The United States will increase its cap on the number of refugees it admits and resettles to 85,000 in the coming year and 100,000 in the following year, Secretary of State John F. Kerry said Sunday. The additional refugees, up from 70,000 in the current fiscal year that ends Sept. 30, will come from countries around the world. But the increase largely reflects the 10,000 Syrian refugees that the White House has promised to resettle over the next 12 months.
Naturally, this is being couched in Alinskyite terms: making the enemy (us) live up to their own book of rules.
“This step is in keeping with America’s best tradition as a land of second chances and a beacon of hope,” Kerry said in announcing the increase during a visit to Berlin to discuss the Syrian refugee crisis with his German counterpart, Frank Walter Steinmeier. Even before Syrian refugees began streaming into Europe in recent weeks, the State Department had been considering a modest increase of about 5,000 refugees, including more from Congo, where human rights abuses are rampant. At the end of every fiscal year, the State Department announces the new target number for refugees.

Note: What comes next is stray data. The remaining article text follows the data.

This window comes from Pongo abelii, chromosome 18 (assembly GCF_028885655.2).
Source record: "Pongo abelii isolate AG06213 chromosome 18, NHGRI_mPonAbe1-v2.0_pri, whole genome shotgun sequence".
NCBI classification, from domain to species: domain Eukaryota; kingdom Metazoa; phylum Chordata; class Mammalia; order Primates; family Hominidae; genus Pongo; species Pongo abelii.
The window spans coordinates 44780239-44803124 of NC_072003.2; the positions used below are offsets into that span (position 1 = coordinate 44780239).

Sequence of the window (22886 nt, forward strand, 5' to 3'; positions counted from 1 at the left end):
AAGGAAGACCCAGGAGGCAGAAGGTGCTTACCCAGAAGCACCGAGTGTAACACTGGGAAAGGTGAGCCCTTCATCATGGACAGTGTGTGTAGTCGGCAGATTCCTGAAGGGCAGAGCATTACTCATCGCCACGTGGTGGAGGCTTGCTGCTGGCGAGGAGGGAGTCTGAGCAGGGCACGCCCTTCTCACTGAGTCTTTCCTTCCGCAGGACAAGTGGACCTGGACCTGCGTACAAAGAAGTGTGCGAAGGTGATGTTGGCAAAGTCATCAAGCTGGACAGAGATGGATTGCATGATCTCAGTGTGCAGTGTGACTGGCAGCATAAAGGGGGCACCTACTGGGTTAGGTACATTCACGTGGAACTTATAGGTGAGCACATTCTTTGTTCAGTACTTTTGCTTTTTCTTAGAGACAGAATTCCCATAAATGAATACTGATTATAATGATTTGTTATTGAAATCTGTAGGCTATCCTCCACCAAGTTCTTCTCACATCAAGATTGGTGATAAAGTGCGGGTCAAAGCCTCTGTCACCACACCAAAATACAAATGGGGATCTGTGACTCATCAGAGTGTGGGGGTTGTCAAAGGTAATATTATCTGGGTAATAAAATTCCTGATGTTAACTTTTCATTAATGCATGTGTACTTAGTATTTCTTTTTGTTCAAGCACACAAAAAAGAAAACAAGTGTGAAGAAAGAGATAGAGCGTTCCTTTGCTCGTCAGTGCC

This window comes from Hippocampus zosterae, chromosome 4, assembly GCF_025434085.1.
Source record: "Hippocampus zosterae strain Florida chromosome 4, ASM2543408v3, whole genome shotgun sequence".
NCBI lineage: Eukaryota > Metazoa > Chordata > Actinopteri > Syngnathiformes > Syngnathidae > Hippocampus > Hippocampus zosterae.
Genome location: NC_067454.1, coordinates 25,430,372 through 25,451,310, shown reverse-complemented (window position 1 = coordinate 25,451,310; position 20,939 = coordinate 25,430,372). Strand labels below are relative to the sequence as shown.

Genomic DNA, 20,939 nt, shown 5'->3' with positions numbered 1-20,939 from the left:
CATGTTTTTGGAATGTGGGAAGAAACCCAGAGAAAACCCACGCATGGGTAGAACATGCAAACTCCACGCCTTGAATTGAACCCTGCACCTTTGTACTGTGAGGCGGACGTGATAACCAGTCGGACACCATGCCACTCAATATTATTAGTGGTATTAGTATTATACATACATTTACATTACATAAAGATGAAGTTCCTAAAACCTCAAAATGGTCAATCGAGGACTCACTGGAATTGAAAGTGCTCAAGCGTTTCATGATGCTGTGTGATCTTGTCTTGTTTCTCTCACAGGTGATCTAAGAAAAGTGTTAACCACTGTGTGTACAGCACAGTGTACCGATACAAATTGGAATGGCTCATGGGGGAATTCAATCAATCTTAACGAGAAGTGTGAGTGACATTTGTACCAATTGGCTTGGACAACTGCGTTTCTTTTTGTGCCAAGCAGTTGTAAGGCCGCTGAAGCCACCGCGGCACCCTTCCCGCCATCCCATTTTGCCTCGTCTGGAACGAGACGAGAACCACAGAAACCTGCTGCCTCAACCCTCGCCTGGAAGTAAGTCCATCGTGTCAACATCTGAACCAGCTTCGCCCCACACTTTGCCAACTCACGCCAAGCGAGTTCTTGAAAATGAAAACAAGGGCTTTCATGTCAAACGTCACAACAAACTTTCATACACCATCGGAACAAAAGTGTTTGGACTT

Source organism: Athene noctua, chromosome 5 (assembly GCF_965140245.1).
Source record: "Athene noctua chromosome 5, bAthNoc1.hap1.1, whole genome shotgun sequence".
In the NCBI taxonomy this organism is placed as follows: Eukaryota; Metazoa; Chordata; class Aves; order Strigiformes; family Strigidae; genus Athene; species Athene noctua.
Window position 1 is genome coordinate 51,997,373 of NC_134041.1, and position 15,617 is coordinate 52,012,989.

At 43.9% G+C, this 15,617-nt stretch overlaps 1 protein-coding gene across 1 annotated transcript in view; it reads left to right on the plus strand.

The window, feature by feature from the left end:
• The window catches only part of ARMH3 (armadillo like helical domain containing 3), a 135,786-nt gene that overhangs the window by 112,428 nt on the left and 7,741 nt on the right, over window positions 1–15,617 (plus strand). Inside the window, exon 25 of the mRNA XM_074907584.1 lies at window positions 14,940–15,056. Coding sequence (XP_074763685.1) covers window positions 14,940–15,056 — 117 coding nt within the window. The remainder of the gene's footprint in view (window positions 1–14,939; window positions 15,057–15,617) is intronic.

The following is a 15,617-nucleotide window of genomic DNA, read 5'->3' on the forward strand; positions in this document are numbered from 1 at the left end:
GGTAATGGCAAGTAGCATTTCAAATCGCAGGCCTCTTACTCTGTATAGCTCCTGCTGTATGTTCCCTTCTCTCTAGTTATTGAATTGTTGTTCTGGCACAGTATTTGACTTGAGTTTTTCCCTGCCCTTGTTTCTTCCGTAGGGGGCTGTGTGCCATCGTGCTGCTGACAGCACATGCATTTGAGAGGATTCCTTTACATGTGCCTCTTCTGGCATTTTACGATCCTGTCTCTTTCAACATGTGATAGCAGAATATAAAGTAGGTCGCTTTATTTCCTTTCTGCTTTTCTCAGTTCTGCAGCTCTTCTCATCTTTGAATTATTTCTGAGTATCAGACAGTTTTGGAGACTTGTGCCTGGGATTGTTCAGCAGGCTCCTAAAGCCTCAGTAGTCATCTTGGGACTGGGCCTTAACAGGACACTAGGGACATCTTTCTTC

The Emperor is doing this on his own toot, as usual. Congress actually could stop it, using the (apparently now imaginary) “power of the purse” — but of course it won’t.
Though the administration can unilaterally set a numerical goal for the refugees it wants to accept, it is up to Congress to agree to fund their resettlement. In the current fiscal year, it cost $1.1 billion to bring 70,000 refugees to the United States, put them through an orientation program run by refugee charities and have them dispersed around the country. At a similar level of funding, the increase would cost at least an extra $200 million.
One of the reasons it is so expensive is that every refugee must undergo extensive background checks under security measures enacted after the terrorist attacks of Sept. 11, 2001. Those checks have been taking 18 to 24 months for the Syrians, according to State Department figures.
This from the same folks who brought us Maj. Hasan and the Tsarnaev brothers — what could possibly go wrong? But hey — it could be worse:
The goals announced by Kerry still far short of the 100,000 or more Syrian refugees that some members of Congress and humanitarian agencies have urged the administration to admit.
The home-front war has now been joined, but the Stupid Party is too stupid to know it.